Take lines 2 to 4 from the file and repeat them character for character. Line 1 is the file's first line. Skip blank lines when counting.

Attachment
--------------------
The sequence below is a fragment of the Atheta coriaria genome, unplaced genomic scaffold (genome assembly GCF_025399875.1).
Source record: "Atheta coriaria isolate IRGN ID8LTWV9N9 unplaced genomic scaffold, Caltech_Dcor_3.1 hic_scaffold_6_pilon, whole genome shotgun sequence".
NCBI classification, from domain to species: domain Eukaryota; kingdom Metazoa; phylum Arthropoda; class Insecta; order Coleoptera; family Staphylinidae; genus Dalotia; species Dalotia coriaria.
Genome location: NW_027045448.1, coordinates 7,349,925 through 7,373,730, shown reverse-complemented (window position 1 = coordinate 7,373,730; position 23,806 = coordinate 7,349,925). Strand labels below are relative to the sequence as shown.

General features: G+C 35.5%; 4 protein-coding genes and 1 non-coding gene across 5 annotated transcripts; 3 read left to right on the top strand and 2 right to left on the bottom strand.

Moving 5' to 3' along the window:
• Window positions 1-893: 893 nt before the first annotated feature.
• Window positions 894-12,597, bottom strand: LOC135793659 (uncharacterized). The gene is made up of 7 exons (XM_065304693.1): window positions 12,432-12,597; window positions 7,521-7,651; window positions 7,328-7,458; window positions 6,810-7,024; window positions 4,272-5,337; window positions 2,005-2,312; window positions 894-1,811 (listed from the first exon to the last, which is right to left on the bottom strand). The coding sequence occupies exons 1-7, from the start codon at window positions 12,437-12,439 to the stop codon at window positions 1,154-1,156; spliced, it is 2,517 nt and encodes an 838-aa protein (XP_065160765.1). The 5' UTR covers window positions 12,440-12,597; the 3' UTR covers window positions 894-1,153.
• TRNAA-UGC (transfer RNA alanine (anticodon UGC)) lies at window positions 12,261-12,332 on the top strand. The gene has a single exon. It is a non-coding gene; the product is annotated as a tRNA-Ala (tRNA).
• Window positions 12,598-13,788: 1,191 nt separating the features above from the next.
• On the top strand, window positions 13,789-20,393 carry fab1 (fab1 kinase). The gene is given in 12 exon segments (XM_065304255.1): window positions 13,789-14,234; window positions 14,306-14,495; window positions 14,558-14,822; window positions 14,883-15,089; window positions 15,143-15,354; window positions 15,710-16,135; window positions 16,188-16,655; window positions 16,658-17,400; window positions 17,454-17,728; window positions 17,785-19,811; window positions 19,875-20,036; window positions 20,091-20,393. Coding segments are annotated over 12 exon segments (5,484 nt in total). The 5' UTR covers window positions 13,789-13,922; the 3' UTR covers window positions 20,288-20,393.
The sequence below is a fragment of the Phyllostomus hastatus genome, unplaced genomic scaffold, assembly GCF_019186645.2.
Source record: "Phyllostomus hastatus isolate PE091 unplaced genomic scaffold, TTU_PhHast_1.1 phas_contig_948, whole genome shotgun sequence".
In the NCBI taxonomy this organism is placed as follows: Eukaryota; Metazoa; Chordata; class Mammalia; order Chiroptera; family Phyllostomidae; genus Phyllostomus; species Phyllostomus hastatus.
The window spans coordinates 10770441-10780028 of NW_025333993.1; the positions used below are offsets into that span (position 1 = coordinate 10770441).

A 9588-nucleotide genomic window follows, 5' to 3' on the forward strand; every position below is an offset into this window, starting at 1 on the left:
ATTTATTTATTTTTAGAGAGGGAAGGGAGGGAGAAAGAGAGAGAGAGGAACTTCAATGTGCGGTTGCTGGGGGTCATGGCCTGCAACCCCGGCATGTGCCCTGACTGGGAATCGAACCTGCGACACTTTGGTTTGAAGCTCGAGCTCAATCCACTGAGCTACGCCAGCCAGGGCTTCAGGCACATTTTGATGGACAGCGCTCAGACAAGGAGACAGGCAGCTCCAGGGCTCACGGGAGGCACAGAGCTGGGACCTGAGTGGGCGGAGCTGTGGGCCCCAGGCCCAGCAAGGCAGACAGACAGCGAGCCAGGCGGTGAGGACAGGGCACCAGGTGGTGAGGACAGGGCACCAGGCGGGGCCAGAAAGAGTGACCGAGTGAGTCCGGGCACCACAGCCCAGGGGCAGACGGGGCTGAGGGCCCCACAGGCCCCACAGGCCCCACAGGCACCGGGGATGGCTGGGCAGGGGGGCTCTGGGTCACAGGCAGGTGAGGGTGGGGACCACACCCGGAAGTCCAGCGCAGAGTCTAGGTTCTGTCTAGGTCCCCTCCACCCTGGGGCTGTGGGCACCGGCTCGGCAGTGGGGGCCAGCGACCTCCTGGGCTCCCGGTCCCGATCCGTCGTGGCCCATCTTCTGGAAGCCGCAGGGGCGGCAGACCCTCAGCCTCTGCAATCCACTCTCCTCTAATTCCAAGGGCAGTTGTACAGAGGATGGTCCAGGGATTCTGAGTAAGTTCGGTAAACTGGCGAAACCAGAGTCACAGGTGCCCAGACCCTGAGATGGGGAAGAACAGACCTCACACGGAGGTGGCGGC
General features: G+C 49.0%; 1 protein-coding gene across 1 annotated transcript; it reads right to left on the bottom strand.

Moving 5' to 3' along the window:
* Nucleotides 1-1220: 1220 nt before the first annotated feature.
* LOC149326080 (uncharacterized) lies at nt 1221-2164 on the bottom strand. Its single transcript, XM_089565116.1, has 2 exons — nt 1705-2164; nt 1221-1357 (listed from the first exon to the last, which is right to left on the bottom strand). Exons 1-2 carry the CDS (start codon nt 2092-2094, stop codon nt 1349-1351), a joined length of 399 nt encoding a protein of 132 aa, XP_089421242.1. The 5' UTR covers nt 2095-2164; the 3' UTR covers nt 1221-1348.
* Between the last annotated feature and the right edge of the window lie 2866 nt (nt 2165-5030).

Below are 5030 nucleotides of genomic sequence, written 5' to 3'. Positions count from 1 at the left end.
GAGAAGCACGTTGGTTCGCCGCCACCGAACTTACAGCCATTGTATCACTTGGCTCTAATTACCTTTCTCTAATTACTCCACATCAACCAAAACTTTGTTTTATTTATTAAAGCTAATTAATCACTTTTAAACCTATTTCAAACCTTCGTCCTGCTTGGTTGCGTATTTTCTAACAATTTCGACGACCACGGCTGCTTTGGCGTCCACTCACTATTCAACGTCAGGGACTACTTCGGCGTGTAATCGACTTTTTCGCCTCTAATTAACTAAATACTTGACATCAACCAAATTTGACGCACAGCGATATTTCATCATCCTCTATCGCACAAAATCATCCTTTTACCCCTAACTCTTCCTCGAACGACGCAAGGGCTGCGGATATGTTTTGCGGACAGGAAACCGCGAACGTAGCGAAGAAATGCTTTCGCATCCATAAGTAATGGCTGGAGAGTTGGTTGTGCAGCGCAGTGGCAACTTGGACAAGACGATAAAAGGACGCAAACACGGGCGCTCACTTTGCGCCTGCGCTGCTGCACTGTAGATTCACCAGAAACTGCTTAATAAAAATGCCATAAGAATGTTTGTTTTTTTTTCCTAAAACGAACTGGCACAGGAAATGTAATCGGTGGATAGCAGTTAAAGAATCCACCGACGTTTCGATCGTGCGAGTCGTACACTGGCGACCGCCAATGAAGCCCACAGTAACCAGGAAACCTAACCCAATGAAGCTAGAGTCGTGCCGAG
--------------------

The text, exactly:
Source record: "Atheta coriaria isolate IRGN ID8LTWV9N9 unplaced genomic scaffold, Caltech_Dcor_3.1 hic_scaffold_6_pilon, whole genome shotgun sequence".
NCBI classification, from domain to species: domain Eukaryota; kingdom Metazoa; phylum Arthropoda; class Insecta; order Coleoptera; family Staphylinidae; genus Dalotia; species Dalotia coriaria.
Genome location: NW_027045448.1, coordinates 7,349,925 through 7,373,730, shown reverse-complemented (window position 1 = coordinate 7,373,730; position 23,806 = coordinate 7,349,925). Strand labels below are relative to the sequence as shown.